America’s service personnel and their families deserve affordable, accessible, safe, efficient, and even excellent medical care. We all need to safeguard the promise we made as nation to provide it, watching over the VA and its work with zeal.

But the VA shouldn’t be a plaything for wealthy presidential pals, no matter their good intentions or proclaiming of same. Our democratic government at all levels not only offers but screams out for citizen-activists to step up to ensure our taxpayer-funded institutions work as well as they can. This participation occurs, in public, within legal parameters, and without cynicism-breeding secrecy and the odor of monied privilege.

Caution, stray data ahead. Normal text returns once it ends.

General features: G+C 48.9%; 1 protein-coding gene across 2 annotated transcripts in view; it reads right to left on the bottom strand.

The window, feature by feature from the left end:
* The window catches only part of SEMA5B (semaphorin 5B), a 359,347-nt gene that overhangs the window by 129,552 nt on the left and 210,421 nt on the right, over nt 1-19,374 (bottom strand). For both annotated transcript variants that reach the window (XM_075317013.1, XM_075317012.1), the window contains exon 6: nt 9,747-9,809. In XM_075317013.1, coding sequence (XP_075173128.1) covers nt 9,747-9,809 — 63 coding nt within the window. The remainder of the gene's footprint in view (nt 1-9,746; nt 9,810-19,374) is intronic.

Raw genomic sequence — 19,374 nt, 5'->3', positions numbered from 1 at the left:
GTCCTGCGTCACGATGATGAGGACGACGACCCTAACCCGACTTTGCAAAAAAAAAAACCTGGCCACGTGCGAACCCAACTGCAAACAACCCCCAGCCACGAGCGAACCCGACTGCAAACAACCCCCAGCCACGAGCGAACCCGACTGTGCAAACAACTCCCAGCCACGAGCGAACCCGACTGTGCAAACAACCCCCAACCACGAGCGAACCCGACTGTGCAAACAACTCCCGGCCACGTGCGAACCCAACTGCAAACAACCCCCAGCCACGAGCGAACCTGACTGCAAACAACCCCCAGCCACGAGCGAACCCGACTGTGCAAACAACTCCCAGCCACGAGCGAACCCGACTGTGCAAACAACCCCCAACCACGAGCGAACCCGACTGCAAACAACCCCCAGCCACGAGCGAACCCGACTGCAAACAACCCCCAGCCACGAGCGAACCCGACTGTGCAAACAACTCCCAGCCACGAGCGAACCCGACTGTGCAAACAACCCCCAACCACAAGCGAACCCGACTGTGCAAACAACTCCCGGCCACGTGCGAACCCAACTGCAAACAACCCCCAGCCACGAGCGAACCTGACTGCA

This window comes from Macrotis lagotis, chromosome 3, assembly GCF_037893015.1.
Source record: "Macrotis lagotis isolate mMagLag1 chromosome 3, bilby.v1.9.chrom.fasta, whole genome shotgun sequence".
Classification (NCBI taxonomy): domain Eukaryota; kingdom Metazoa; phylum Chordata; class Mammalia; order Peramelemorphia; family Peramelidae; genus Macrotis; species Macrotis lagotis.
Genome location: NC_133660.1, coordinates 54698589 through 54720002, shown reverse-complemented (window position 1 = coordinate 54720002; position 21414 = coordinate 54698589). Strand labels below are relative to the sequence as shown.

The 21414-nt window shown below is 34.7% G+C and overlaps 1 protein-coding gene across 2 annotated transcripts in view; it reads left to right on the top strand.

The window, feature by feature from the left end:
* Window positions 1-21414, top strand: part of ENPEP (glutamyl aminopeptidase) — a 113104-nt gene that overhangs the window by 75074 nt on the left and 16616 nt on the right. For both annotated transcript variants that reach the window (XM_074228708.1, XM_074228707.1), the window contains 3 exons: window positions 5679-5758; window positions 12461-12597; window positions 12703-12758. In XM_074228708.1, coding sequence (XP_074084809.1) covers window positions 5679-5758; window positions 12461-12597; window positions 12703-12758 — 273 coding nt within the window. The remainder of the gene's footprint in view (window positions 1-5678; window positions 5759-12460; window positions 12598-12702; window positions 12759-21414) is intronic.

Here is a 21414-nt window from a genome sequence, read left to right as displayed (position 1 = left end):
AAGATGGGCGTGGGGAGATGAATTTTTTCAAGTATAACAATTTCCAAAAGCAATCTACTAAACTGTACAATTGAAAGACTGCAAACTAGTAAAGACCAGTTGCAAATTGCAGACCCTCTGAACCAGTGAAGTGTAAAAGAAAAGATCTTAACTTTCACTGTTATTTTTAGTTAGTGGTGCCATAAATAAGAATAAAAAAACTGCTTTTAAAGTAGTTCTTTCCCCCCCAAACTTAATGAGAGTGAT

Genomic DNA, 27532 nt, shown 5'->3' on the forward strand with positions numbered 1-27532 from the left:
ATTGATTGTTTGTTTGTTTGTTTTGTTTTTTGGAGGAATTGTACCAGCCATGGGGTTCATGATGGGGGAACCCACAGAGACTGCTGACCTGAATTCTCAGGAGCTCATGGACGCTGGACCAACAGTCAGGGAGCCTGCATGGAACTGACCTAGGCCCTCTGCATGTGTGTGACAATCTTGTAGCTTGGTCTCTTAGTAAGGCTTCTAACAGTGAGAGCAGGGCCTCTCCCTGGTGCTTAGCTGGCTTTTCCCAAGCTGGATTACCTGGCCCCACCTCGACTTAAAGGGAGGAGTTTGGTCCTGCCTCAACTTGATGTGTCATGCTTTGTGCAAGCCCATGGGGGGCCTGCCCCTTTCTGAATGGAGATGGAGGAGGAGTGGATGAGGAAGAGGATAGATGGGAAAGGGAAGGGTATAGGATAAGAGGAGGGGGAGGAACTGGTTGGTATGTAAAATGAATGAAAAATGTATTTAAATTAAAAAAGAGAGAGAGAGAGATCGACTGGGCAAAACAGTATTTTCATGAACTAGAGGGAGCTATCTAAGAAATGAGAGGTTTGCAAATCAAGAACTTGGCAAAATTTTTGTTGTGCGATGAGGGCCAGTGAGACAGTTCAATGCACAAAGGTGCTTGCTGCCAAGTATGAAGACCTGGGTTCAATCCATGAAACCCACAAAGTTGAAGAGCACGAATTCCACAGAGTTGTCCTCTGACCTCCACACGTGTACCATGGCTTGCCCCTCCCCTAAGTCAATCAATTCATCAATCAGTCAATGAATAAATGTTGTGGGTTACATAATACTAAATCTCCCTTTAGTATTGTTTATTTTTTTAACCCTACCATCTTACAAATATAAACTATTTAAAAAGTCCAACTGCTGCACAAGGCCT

Americans, frankly, no more need the VA advising of this trio than they do their sideline commentary about the way the swells play golf or tennis at their country club. Trump’s misguided reliance on “advisers” like these, of course, has been part and parcel of his administration — just look to how he took a neurosurgeon and made him the cabinet official in charge of the nation’s public housing or how he took a billionaire who wasn’t an educator and made her Education Secretary.

Military personnel and their families need to take careful note how seriously the current commander-in-chief has taken their health care, whether appointing his unqualified personal doctor (who fibbed about Trump’s weight) to head the VA — or throwing the agency over to his country club pals.